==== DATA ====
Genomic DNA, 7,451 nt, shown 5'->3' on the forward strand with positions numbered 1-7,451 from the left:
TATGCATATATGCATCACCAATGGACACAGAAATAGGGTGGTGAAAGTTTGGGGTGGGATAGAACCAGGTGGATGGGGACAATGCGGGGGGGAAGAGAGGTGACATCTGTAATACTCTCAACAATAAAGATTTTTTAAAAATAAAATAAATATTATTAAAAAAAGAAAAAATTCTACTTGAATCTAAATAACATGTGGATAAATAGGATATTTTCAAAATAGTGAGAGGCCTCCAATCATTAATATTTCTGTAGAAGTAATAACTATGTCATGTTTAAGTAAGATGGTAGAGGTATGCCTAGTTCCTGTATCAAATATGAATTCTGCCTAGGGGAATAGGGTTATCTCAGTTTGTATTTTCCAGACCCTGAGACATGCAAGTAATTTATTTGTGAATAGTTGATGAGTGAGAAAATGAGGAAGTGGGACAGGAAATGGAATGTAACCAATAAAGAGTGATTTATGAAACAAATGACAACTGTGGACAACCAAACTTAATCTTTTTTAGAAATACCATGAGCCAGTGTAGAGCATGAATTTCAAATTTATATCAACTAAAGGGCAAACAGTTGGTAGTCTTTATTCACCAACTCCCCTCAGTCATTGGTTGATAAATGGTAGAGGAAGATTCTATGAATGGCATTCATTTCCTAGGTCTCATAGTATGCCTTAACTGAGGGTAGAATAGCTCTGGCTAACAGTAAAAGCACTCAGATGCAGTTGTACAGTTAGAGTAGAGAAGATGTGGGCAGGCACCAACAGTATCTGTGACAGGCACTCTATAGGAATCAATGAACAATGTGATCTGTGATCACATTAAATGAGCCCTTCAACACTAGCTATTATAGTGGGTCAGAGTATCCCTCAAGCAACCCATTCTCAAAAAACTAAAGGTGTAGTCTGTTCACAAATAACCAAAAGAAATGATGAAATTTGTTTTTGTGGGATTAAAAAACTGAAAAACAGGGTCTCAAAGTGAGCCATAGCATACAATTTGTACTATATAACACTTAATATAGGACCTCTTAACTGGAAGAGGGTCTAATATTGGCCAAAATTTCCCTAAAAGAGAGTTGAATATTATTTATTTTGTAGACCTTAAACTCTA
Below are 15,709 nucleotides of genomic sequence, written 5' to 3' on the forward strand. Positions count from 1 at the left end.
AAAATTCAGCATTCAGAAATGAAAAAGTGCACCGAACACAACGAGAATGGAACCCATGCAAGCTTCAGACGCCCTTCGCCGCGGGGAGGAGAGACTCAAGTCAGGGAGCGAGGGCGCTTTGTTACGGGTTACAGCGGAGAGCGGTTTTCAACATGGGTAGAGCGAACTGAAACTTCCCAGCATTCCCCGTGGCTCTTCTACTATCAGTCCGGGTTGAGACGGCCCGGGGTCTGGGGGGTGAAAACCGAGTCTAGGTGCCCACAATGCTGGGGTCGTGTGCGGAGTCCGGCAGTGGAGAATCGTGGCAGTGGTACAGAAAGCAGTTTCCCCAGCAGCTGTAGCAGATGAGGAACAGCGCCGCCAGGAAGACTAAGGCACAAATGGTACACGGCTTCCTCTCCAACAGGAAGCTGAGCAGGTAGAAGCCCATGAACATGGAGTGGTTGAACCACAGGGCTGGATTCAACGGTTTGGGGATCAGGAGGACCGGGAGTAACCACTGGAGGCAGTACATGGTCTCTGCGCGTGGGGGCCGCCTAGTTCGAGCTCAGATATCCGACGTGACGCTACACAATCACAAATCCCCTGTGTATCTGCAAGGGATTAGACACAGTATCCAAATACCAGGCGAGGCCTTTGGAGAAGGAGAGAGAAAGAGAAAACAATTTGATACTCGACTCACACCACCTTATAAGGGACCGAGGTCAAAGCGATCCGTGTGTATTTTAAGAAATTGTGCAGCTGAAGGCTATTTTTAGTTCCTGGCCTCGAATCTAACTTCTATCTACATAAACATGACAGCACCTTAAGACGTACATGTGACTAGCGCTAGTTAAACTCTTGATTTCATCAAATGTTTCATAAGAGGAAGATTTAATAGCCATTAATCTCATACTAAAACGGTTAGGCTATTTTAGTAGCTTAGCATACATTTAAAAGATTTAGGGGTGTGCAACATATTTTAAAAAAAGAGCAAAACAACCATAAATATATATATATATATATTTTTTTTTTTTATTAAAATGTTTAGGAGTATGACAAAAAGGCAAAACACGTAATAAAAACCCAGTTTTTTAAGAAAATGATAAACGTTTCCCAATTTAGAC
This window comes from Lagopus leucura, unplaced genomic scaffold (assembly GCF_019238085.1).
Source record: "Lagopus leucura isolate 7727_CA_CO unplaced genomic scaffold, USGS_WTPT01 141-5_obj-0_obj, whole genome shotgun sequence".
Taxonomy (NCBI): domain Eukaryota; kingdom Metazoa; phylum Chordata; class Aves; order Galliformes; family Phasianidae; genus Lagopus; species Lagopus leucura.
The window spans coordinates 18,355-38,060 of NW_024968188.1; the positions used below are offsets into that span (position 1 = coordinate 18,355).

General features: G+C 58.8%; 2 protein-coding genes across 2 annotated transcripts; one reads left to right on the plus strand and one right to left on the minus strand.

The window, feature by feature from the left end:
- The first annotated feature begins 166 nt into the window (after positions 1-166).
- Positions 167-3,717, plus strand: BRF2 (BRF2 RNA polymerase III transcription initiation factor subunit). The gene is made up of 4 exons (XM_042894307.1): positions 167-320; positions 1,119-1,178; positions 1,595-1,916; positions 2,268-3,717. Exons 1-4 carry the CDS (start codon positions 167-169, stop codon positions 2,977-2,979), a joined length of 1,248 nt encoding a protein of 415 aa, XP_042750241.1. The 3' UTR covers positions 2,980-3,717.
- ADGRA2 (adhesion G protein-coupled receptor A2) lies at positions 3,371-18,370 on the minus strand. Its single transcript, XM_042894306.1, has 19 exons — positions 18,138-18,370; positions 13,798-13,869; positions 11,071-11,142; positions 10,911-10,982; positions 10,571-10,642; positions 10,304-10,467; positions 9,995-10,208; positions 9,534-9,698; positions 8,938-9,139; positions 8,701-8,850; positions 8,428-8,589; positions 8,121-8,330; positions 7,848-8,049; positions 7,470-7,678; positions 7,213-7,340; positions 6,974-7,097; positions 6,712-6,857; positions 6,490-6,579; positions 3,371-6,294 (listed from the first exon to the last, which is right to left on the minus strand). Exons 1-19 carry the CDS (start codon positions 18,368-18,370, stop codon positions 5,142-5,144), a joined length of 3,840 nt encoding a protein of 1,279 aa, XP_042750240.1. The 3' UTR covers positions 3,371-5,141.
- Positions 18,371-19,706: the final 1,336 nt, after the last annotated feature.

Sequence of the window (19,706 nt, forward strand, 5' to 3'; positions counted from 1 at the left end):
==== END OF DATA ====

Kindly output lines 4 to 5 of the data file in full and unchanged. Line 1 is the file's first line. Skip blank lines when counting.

AAAATTCAGCATTCAGAAATGAAAAAGTGCACCGAACACAACGAGAATGGAACCCATGCAAGCTTCAGACGCCCTTCGCCGCGGGGAGGAGAGACTCAAGTCAGGGAGCGAGGGCGCTTTGTTACGGGTTACAGCGGAGAGCGGTTTTCAACATGGGTAGAGCGAACTGAAACTTCCCAGCATTCCCCGTGGCTCTTCTACTATCAGTCCGGGTTGAGACGGCCCGGGGTCTGGGGGGTGAAAACCGAGTCTAGGTGCCCACAATGCTGGGGTCGTGTGCGGAGTCCGGCAGTGGAGAATCGTGGCAGTGGTACAGAAAGCAGTTTCCCCAGCAGCTGTAGCAGATGAGGAACAGCGCCGCCAGGAAGACTAAGGCACAAATGGTACACGGCTTCCTCTCCAACAGGAAGCTGAGCAGGTAGAAGCCCATGAACATGGAGTGGTTGAACCACAGGGCTGGATTCAACGGTTTGGGGATCAGGAGGACCGGGAGTAACCACTGGAGGCAGTACATGGTCTCTGCGCGTGGGGGCCGCCTAGTTCGAGCTCAGATATCCGACGTGACGCTACACAATCACAAATCCCCTGTGTATCTGCAAGGGATTAGACACAGTATCCAAATACCAGGCGAGGCCTTTGGAGAAGGAGAGAGAAAGAGAAAACAATTTGATACTCGACTCACACCACCTTATAAGGGACCGAGGTCAAAGCGATCCGTGTGTATTTTAAGAAATTGTGCAGCTGAAGGCTATTTTTAGTTCCTGGCCTCGAATCTAACTTCTATCTACATAAACATGACAGCACCTTAAGACGTACATGTGACTAGCGCTAGTTAAACTCTTGATTTCATCAAATGTTTCATAAGAGGAAGATTTAATAGCCATTAATCTCATACTAAAACGGTTAGGCTATTTTAGTAGCTTAGCATACATTTAAAAGATTTAGGGGTGTGCAACATATTTTAAAAAAAGAGCAAAACAACCATAAATATATATATATATATATTTTTTTTTTTTATTAAAATGTTTAGGAGTATGACAAAAAGGCAAAACACGTAATAAAAACCCAGTTTTTTAAGAAAATGATAAACGTTTCCCAATTTAGAC
This window comes from Lagopus leucura, unplaced genomic scaffold (assembly GCF_019238085.1).